Ruined Fort Godwin Artillery Battery (Kilnsea, East Yorkshire)

The ruins of Fort Godwin in East Yorkshire. (Image: Rich Cooper 2012. The ruins of Fort Godwin in East Yorkshire)

Near the tip of East Yorkshire, adjacent to the Sandy Beaches holiday park, lies a ruined wartime fortification that’s consumed by the North Sea at high tide. The remains of the Godwin Artillery Battery lie half buried in the sand east of Kilnsea, a tiny hamlet on the north bank of the Humber Estuary. We’ve featured a number of abandoned military fortifications, built for the defence of Britain, to date, but the Godwin Artillery Battery is arguably the most destroyed.

Abandoned remains of the Godwin Artillery Battery near Kilnsea. (Image: Rich Cooper 2012. Abandoned concrete remains of Godwin Artillery Battery)

Built at the outset of World War One, when the bustling ports of the Humber Estuary were crucial to the British war effort, the coastal artillery battery known as Fort Godwin was operational by 1915 and equipped with two 9.2 inch Mk X guns. The 46.7 calibre breech-loading weapons, which saw service between 1899 and 1950, are considered to be among the most successful of Britain’s heavy naval and coastal defence ordnance.

Fort Godwin Artillery Battery was built in 1915 to defend the Humber Estuary ports against German attack. (Image: Rich Cooper 2012)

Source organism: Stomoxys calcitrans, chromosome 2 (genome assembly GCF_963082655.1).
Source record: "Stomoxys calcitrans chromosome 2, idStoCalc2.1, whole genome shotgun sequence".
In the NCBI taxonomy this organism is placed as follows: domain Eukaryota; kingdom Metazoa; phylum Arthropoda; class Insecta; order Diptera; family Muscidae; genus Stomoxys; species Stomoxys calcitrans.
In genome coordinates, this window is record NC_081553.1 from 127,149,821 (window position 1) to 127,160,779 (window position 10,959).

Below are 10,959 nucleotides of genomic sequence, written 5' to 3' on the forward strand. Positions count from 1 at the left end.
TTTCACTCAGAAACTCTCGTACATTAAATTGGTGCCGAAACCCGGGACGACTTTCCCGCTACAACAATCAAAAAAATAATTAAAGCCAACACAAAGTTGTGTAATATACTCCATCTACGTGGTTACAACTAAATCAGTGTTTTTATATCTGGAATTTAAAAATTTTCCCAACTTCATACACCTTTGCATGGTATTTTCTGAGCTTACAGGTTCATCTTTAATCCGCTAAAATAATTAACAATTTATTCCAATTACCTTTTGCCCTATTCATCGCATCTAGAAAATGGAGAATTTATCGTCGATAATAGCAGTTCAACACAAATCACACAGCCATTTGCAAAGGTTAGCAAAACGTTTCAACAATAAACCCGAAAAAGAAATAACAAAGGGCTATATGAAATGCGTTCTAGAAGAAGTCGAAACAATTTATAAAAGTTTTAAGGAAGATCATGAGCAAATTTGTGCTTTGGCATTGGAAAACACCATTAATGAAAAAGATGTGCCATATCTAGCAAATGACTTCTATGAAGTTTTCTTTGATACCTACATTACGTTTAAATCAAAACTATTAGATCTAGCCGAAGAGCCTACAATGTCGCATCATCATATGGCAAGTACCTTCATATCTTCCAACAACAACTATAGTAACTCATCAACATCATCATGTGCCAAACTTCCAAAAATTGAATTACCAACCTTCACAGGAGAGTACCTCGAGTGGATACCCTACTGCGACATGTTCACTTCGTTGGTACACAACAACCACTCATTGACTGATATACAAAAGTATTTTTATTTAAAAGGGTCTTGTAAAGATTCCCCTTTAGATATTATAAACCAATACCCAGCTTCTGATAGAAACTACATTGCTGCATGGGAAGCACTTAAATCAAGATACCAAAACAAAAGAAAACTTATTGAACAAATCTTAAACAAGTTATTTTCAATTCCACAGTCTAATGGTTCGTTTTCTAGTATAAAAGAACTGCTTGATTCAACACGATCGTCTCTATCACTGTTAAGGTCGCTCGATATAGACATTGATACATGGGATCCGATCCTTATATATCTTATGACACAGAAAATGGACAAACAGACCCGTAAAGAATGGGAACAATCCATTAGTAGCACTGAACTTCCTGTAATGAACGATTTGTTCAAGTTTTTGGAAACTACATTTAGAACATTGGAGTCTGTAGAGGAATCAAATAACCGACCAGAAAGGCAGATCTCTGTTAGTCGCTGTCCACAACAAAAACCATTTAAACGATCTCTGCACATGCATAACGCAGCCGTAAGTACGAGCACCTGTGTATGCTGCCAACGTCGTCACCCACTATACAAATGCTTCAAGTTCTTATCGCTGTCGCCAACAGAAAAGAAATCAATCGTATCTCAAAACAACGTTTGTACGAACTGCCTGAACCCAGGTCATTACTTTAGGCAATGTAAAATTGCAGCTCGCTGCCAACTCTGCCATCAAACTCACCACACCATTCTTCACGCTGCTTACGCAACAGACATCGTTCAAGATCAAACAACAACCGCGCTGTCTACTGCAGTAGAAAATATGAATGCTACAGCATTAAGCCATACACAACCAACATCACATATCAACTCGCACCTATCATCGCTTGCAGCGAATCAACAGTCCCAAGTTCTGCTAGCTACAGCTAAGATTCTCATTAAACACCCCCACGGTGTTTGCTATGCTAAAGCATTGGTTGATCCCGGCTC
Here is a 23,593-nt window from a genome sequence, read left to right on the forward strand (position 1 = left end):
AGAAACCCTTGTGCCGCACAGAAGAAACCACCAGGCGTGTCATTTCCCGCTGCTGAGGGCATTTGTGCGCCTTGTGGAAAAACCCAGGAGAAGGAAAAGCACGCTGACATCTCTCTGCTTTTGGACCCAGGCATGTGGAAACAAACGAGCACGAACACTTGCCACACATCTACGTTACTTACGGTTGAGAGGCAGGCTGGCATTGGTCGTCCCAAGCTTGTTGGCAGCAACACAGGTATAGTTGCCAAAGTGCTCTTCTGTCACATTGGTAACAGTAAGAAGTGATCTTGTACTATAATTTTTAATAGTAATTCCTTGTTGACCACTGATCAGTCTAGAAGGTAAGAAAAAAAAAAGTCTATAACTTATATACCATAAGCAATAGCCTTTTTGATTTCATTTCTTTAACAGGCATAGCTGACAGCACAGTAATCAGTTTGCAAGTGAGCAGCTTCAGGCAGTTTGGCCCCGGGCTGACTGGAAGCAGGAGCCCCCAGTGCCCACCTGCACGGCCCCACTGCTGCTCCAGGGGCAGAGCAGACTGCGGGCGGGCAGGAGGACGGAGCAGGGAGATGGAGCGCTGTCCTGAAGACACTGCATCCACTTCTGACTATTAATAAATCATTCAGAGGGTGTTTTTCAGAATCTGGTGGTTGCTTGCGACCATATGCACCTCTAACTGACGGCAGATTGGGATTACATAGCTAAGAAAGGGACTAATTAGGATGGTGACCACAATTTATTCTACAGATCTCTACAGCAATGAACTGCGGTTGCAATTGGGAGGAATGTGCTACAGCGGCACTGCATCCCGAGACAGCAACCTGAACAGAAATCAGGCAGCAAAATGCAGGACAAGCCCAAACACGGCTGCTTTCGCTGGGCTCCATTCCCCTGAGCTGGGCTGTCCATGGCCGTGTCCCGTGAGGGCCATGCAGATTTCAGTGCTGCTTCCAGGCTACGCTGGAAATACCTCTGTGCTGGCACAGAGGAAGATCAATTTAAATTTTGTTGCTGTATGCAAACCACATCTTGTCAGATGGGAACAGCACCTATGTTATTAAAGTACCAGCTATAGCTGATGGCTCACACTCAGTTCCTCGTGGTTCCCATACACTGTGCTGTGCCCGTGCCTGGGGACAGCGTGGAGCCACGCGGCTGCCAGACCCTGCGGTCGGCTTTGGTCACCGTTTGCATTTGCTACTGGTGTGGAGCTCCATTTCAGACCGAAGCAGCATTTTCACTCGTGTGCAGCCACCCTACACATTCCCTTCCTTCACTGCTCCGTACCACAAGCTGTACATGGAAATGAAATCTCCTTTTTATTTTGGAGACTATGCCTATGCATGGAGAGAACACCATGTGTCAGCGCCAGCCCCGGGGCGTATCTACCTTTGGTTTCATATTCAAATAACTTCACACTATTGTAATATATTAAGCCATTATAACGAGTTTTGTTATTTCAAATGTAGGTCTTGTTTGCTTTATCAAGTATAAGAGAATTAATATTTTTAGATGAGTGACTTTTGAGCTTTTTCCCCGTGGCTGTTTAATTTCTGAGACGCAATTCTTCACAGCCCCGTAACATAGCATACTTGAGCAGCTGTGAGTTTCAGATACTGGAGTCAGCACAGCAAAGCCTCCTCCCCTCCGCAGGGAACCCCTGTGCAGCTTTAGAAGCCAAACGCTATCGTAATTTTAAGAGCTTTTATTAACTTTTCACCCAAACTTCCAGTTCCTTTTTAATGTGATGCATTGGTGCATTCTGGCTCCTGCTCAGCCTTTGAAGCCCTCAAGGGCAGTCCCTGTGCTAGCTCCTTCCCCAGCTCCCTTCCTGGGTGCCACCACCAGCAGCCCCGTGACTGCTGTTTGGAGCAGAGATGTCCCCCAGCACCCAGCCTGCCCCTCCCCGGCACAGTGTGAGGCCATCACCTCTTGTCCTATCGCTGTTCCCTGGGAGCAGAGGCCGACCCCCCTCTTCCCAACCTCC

Fort Godwin remained in service after the end of the First World War. Then,as global tensions again boiled over, the installation was thrust back into the thick of it during World War Two. By 1940 the fort’s original firepower had been upgraded. A 4-inch Mark IX gun replaced the older armament. Two searchlights were also fitted to counter the threat of Nazi attack.

(Image: Rich Cooper 2012)

At the end of World War Two, the Godwin Artillery Battery would again be called on to defend the land as the tense Cold War decades unfolded. But by 1995, after the collapse of the Soviet Union, the fortress lay in ruins, all but destroyed.

(Image: Rich Cooper 2012)

The mighty concrete gun emplacements now lie broken in the sand, their giant forms collapsing into the beach as coastal erosion attacks the surrounding cliffs.

(Image: Rich Cooper 2012)

What’s left is a mass of broken rubble, unstable and hazardous to approach, pummelled by the inhospitable North Sea waves. Despite its condition, there’s no mistaking the original purpose of these century-old fortifications, or the crucial role they played in keeping Britain safe throughout a century of conflict.

(Image: Rich Cooper 2012)

Nearby, in a field east of Kilnsea, stands another relic of the Great War in the form of a concrete acoustic mirror. Grade II listed and more intact than Fort Godwin, it was constructed around 1916 as part of an early warning system (see also the ruins at Denge, Kent) that was ultimately replaced by the Chain Home radar network.

(Images: Rich Cooper 2012)

Related: 10 Abandoned Sea Forts, Towers & Anti-Submarine Platforms


About the author: Tom





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